I was also struck by the impact that my own history had on my own thinking processes. Pick any of the labels that I give myself and the history behind it impacts upon what that label means. As a northerner I have a certain perspective on a north-south divide that has existed for hundreds of years. As a protestant I am impacted by the shift that this nation took under the rule of Henry VIII. As an office worker I know the impact of the industrial revolution and the creation of companies.

That, for me, is the power of studying history, understanding myself and understanding others. The 45 hours I spent getting a better understanding of myself and others is already yielding a high return.

I’m reading… My Morning Routine

My Morning Routine is a site that asks people about their morning routine, as simple as that, but I really like the insights.

Some of my fascination with this site is pure nosiness, I like to know what other people get up to, there, I’ve said it.

The major part of my fascination comes from experiences in my own life where I’ve let my morning routine get in a mess, once I was in a mess I realised how important routine was, especially in a morning. Since then I’ve tried to drive a set routine for most mornings and that’s really helped.

There are a couple of other aspects of the site that I like. Firstly, most of the insights are from women, My Morning Routine is not a site dominated by middle-aged white men. Even though I am a middle-aged white man even I can have too much of them. Secondly, many of the people would only be recognised in their own field, they’re not universally famous, or even recognised, they’re not ordinary, but they aren’t celebrities either.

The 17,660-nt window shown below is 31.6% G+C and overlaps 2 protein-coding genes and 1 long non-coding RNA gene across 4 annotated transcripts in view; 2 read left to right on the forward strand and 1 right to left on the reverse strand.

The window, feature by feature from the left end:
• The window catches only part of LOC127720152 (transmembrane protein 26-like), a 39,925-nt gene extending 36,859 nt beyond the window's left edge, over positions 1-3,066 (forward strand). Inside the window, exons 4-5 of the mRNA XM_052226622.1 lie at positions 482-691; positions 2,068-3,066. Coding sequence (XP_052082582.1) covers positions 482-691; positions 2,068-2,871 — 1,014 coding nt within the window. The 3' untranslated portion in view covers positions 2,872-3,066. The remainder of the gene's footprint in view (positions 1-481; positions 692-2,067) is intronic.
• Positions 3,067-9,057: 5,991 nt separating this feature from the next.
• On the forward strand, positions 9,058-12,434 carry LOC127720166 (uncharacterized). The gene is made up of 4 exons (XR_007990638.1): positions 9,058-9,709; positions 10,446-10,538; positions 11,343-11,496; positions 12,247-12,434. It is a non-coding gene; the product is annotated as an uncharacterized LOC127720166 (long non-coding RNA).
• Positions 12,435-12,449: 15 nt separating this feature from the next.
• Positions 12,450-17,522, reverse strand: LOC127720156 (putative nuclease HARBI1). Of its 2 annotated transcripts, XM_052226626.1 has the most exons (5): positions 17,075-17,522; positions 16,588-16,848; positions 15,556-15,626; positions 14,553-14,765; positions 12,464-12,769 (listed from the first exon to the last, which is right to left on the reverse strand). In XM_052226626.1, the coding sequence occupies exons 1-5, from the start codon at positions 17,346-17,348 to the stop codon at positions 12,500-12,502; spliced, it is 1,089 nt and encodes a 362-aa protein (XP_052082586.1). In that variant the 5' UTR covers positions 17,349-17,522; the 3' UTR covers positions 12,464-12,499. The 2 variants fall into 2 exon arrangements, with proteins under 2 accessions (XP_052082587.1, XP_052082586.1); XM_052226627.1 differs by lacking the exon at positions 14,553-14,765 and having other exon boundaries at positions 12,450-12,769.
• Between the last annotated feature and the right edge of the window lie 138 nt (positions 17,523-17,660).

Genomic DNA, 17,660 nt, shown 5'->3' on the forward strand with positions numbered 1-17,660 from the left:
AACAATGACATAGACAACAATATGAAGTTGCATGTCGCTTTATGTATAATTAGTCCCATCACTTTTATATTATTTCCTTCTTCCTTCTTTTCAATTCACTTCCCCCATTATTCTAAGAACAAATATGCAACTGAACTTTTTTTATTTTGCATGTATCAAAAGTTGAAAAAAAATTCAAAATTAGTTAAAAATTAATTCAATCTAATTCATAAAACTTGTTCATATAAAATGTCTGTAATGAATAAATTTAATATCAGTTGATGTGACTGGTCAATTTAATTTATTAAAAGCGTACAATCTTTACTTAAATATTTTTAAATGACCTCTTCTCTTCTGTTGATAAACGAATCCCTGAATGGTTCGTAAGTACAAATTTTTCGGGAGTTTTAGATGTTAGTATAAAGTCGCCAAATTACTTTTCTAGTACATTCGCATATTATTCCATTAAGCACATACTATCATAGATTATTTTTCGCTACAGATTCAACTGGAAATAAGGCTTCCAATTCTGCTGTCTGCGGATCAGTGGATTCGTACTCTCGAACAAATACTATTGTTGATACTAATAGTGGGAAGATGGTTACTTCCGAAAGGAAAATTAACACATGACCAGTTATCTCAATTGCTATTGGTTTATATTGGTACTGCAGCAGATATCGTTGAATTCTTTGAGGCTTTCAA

I thought about writing my own version of one of the My Morning Routine posts, but instead decided to highlight some of the intriguing answers that people give to the standard questions:

David Kadavy

I am not a morning person. This is exactly why first thing in the morning is my most critical creative time. Research shows that your off-peak times are the best for insightful thinking, so my one goal in the morning is to make the most of that still-slightly-groggy time.

Arianna Huffington

Yes, I treat my transition to sleep as a sacrosanct ritual.

First, I turn off all my electronic devices and gently escort them out of my bedroom. Then, I take a hot bath with epsom salts and a candle flickering nearby; a bath that I prolong if I’m feeling anxious or worried about something. I don’t sleep in my workout clothes as I used to (think of the mixed message that sends to our brains) but have pajamas, nightdresses, and even T-shirts dedicated to sleep. Sometimes I have a cup of chamomile or lavender tea if I want something warm and comforting before going to bed. I love reading real, physical books, especially poetry, novels, and books that have nothing to do with work.

Mike Vardy

I am a night owl, so my bedtime is usually around 1:00am these days.

I have a specific evening routine I carry out as well so to help me wind down my day and start the next one with a sense of direction; part of my evening routine is writing down My 3 Absolutes for the next day.

Erin Loechner